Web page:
“I experienced a tough time due to the strike. I booked a ride in an autorickshaw after failed attempts to book a taxi. Even my friends had a harrowing time, as even Ola autos were also unavailable at one point,” said M Srinidhi from Old Mahabalipuram Road, a regular commuter of Uber. The protesting drivers gathered in front of the Government Guest House in Chepauk, joined by those running taxis attached to cab aggregators Ola, Uber and Fasttrack.
Transport Commissioner C Samayamoorthy sought four days’ time to find a solution to their long-pending demand.
“It is a long-pending demand of the call taxi drivers. The government fixed the tariff for call taxis in 1981. It is impossible to operate taxis based on the old tariff given the increase in fuel prices recently,” B Anbazhagan, the general secretary of Chennai Managara Motor Vagana Thozhilalar Sangam.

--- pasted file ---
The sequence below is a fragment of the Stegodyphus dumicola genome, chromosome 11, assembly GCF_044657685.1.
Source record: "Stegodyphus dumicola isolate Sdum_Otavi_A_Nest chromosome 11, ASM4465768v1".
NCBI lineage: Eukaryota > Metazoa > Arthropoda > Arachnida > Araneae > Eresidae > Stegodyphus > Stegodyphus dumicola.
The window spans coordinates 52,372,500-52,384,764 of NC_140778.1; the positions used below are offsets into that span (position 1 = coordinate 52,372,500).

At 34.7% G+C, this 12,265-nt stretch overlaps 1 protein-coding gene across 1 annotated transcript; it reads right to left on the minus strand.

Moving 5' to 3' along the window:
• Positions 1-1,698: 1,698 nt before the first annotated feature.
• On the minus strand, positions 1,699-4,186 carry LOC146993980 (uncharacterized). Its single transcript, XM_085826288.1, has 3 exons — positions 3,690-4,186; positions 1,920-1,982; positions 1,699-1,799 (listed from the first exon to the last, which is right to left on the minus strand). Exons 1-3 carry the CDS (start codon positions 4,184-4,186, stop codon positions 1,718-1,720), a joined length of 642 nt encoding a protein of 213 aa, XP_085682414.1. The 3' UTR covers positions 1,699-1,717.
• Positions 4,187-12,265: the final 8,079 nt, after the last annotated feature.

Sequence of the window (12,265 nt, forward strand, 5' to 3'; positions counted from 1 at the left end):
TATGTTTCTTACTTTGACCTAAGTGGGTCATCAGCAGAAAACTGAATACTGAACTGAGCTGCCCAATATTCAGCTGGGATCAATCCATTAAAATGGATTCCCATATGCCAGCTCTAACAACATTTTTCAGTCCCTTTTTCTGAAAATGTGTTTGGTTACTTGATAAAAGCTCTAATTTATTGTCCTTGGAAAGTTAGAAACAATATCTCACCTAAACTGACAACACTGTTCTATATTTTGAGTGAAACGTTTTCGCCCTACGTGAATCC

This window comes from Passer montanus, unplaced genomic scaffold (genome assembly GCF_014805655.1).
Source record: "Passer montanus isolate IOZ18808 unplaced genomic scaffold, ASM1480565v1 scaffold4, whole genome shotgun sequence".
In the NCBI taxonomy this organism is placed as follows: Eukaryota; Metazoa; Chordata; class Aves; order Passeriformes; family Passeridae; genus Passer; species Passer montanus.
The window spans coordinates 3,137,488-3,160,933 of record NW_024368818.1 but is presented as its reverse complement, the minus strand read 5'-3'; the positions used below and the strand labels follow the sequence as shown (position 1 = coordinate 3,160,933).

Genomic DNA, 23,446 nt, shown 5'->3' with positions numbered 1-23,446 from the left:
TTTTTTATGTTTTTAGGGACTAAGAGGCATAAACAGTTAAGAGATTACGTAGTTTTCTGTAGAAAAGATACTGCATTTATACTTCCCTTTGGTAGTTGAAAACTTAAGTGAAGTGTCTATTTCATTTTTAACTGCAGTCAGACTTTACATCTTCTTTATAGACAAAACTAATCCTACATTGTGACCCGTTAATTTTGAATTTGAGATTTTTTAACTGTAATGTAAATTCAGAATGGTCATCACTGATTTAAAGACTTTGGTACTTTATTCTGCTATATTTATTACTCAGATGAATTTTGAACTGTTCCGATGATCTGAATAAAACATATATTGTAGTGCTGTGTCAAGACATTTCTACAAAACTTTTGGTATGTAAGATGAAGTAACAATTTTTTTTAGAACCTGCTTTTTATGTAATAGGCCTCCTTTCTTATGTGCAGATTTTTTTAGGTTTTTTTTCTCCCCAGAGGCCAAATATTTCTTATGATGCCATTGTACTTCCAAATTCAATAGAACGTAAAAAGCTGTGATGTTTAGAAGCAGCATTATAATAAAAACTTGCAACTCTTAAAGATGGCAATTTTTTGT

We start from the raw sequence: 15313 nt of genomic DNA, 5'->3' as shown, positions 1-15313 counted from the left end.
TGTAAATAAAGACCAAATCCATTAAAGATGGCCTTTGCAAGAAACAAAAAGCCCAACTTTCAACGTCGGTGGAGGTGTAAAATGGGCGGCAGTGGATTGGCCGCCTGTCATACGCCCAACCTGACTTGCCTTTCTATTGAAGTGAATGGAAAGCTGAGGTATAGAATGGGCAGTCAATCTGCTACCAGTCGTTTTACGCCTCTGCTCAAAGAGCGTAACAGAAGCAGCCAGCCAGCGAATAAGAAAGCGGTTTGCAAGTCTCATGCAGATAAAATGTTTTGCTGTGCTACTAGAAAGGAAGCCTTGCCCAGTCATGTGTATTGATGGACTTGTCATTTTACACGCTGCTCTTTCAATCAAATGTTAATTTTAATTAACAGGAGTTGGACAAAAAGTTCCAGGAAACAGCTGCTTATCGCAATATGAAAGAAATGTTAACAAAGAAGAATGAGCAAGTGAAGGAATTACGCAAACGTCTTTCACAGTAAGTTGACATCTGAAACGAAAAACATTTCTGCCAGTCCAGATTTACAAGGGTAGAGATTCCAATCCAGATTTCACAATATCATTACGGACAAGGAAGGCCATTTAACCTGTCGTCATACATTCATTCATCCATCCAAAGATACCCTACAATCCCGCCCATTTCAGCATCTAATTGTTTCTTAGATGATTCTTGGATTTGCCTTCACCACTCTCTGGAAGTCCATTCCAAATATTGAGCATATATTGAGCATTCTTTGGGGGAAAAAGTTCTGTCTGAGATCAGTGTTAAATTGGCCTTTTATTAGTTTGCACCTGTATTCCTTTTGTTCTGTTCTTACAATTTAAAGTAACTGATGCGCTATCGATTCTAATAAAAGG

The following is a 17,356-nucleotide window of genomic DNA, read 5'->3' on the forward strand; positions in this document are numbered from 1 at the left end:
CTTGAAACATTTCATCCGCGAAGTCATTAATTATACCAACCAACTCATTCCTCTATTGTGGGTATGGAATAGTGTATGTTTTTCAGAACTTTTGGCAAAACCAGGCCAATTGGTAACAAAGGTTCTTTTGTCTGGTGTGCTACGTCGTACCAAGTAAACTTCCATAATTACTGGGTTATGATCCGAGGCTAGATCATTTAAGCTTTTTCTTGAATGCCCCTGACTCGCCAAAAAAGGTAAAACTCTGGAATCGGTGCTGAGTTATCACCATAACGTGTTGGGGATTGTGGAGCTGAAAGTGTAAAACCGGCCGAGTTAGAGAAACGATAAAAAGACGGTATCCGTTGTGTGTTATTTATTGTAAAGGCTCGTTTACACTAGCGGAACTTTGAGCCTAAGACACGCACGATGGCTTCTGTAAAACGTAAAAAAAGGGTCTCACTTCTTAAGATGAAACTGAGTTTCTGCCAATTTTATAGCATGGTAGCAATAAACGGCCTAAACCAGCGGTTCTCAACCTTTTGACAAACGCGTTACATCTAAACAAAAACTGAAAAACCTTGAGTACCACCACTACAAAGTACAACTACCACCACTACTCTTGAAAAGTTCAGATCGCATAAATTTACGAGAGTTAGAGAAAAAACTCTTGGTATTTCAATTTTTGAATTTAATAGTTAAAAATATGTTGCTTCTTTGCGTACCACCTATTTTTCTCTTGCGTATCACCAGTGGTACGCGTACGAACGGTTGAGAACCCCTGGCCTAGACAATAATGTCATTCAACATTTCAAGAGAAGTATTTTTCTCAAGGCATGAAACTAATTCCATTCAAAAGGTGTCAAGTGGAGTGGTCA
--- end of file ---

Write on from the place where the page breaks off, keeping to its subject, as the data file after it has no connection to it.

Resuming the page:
City police remanded 250 protesters at a marriage hall in Chintadripet and released them later in the evening.
According to the existing tariff fixed by the government, the minimum rate is Rs 5 for per km and Rs 10 for two km. This is less when compared to the fare of even autorickshaws in the city. Currently, the call taxis under the category of share charge around Rs 8, while air-conditioned four-wheeler has Rs 10 as the minimum fare.
The transport unions have been demanding the government to fix the tariff for the past three years. The union staged a massive protest in March where then Transport Commissioner informed the protesters that tariff would be fixed within the 15 days.
The government came up with a new formula that enunciated the dos and don’ts to be followed regarding driving and maintenance of cabs. Following this, the unions worked out a new tariff card where they fixed Rs 100 as minimum fare for the first four km, and Rs 12 for every additional km. The vehicles with seating capacity of seven can charge Rs 150 as the minimum fare. For the vehicles that fall under the mini and micro category, Rs 80 is the minimum charge.